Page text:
Why it’s silly to blame CDS for Greece’s woes

By Felix Salmon
March 8, 2010
Rajiv Sethi has a good blog entry taking issue with my view on credit default swaps, which The Money Demand does an equally good job of answering. But Rajiv then asks this question in the comments:

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Rajiv Sethi has a good blog entry taking issue with my view on credit default swaps, which The Money Demand does an equally good job of answering. But Rajiv then asks this question in the comments:

A firm can live with a fall in stock price that is driven by purchases of naked puts as long as it’s cost of borrowing is not much affected. If there were some objective probability of Greek default, independent of its cost of borrowing, then CDS spreads would be nothing more than lead indicators of this probability. But I’m concerned about multiple equilibria here: the possibility that there may be more than one default probability that, if believed and acted upon, would be self-fulfilling. I wish Salmon would at least consider this possibility.

Rajiv is absolutely right, in principle, that there can be multiple equilibria when it comes to credit spreads: a company or country can find it easy to repay debt when spreads are low, thereby justifying the low spreads, while finding it hard to repay debt when spreads are high, justifying the high spreads. So the question arises: is there any reason to believe that the existence of a CDS market makes it more likely for credit spreads to jump from low to high? And is that what just happened with Greece?

I think the answer to the first question is no, but I’ll admit that’s a gut feeling: I haven’t seen any empirical research on the matter either way. But even if it has happened sometimes in the world of corporate CDS, I very much doubt that it has happened in the world of sovereign CDS. The reason is that, to a first approximation, corporate defaults are a function of ability to pay, while sovereign defaults are much more a function of willingness to pay.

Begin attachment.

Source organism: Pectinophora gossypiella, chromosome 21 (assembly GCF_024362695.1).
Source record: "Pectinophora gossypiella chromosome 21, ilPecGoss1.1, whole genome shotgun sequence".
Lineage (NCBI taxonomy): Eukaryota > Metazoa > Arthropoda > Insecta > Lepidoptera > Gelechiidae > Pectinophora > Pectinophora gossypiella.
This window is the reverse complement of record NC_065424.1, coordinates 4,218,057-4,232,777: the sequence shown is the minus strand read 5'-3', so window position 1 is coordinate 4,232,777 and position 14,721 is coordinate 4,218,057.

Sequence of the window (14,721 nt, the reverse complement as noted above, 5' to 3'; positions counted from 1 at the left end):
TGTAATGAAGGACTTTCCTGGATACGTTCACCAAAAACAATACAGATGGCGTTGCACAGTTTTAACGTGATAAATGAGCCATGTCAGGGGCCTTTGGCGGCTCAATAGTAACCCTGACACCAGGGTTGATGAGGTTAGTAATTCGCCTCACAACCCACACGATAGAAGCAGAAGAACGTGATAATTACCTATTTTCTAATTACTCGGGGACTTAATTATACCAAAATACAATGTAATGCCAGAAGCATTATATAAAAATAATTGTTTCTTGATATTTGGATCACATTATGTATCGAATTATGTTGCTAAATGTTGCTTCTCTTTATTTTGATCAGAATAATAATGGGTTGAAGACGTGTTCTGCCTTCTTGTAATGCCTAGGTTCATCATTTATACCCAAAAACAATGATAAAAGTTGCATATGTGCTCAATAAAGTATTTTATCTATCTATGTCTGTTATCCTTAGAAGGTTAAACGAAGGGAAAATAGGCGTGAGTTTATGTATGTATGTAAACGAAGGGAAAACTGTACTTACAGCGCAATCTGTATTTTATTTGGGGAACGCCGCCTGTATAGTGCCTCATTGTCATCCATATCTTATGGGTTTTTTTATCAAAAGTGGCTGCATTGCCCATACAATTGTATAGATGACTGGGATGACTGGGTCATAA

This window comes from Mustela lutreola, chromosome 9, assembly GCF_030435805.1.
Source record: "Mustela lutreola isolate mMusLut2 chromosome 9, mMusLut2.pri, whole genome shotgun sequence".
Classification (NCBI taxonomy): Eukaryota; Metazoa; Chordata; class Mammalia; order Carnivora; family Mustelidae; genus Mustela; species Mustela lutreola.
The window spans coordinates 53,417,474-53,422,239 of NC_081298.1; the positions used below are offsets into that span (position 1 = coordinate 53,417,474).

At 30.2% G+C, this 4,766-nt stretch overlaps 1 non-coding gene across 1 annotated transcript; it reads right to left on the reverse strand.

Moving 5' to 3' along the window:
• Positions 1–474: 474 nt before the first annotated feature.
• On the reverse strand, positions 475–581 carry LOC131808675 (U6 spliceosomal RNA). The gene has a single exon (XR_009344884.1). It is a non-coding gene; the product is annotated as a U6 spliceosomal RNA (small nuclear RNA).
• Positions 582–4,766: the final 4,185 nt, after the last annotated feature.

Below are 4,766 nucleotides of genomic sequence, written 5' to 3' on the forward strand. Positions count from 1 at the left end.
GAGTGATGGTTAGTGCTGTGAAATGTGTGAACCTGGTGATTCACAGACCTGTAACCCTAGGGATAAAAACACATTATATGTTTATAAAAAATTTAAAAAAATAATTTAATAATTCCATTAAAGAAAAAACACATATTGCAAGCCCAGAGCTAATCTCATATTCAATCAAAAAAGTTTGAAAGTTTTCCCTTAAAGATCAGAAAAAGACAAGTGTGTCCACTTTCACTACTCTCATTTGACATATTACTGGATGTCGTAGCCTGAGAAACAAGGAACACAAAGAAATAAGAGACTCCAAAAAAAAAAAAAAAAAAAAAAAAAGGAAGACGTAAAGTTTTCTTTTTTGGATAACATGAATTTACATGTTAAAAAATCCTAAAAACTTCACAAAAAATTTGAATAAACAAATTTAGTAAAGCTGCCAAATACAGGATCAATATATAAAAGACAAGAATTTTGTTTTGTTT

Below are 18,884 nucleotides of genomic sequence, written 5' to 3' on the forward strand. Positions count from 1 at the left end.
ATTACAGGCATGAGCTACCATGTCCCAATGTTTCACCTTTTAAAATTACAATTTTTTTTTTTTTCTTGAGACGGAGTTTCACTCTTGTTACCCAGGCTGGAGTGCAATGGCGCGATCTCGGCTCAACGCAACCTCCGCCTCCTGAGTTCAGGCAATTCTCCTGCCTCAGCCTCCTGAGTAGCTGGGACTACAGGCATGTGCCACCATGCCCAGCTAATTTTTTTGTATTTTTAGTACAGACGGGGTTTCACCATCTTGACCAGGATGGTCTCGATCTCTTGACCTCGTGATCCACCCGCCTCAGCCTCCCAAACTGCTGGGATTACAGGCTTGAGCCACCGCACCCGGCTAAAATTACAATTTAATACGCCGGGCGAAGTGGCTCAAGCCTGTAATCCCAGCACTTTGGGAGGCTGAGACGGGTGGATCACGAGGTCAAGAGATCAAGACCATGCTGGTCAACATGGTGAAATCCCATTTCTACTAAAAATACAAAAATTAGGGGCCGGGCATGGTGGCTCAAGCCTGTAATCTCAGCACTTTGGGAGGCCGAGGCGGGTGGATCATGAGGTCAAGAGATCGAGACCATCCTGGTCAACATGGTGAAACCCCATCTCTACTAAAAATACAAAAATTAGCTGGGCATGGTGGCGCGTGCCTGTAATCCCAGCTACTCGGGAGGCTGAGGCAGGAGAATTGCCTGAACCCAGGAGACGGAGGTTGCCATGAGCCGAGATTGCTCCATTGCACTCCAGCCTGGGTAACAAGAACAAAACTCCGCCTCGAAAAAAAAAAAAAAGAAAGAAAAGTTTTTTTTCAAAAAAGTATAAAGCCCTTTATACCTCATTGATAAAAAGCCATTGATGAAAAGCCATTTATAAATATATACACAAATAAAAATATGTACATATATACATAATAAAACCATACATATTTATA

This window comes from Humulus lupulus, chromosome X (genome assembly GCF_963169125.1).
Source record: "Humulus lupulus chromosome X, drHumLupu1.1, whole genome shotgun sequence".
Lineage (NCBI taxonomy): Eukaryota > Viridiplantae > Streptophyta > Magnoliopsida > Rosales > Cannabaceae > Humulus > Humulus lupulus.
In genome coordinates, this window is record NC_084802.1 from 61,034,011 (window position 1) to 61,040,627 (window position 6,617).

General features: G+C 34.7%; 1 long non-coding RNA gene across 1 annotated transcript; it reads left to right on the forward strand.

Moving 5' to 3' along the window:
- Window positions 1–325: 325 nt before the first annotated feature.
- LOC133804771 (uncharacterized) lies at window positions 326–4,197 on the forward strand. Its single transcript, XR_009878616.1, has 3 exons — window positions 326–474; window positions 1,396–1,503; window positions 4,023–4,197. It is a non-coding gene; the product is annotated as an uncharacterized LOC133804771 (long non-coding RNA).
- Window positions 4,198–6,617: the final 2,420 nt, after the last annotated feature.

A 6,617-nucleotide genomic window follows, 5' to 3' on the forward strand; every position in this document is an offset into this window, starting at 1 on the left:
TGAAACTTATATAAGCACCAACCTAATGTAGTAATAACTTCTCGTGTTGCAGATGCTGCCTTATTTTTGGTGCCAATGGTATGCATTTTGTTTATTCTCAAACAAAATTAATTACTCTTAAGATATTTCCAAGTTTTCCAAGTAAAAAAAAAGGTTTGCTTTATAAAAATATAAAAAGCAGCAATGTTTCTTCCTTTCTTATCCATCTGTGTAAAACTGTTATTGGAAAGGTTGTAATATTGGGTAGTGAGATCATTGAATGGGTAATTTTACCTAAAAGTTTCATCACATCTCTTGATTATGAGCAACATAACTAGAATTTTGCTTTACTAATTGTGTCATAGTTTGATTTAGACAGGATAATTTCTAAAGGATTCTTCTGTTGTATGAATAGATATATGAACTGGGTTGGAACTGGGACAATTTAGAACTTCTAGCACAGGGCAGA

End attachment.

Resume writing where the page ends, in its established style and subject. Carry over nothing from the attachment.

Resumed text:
Exhibit A, here, is Brazil, circa 2002, when the markets were terrified about Lula’s upcoming election, and refused to believe that he would follow market-friendly policies. They drove Brazil’s debt spreads up to 2,000bp over Treasuries — five times the worst levels that we’ve seen in Greece — and refused to lend Brazil any new money at any interest rate at all, at least not in dollars. Brazil was therefore facing a liquidity crisis much worse than anything the Greeks are going through right now: it had essentially no ability to roll over its debts as they came due. A default seemed inevitable, and was certainly more than priced in to the bond markets; while sovereign CDS on Brazil did exist at the time, the market was small and was never blamed for Brazil’s bond spreads.

Eventually, Brazil pushed through, never defaulted, and provided spectacular returns for fund managers who had bought near the lows. If spreads of 2,000bp over Treasuries didn’t turn into a self-fulfilling prophecy in Brazil, I don’t think that spreads of 400bp over Bunds are going to make default any more likely in Greece.

Countries have essentially no limit on how much they can tax or cut spending in order to make their debt repayments: just look at Latvia right now. I’m not saying they should always raise taxes and cut spending rather than default, of course — I’m just saying they can. Companies are in a very different boat, and if they can’t find the money to make a payment then they default: it’s as simple as that.

All of which is to say that if you’re looking for a poster-child of a credit forced into a default by speculative shorting in the CDS market, Greece is pretty much the last place you’d look. For one thing, it hasn’t defaulted, and its spreads are low enough that default is not priced in to its bonds. Indeed, it still has healthy access to the primary market. This is a classic case where Occam’s Razor is entirely appropriate: after Greece revealed that its public finances were much worse than anybody had dared fear, its credit spreads widened, and the CDS spreads naturally widened along with the bond spreads. That’s how debt markets work. There’s no need to posit evil speculators to explain what happened.

(Via Thoma)


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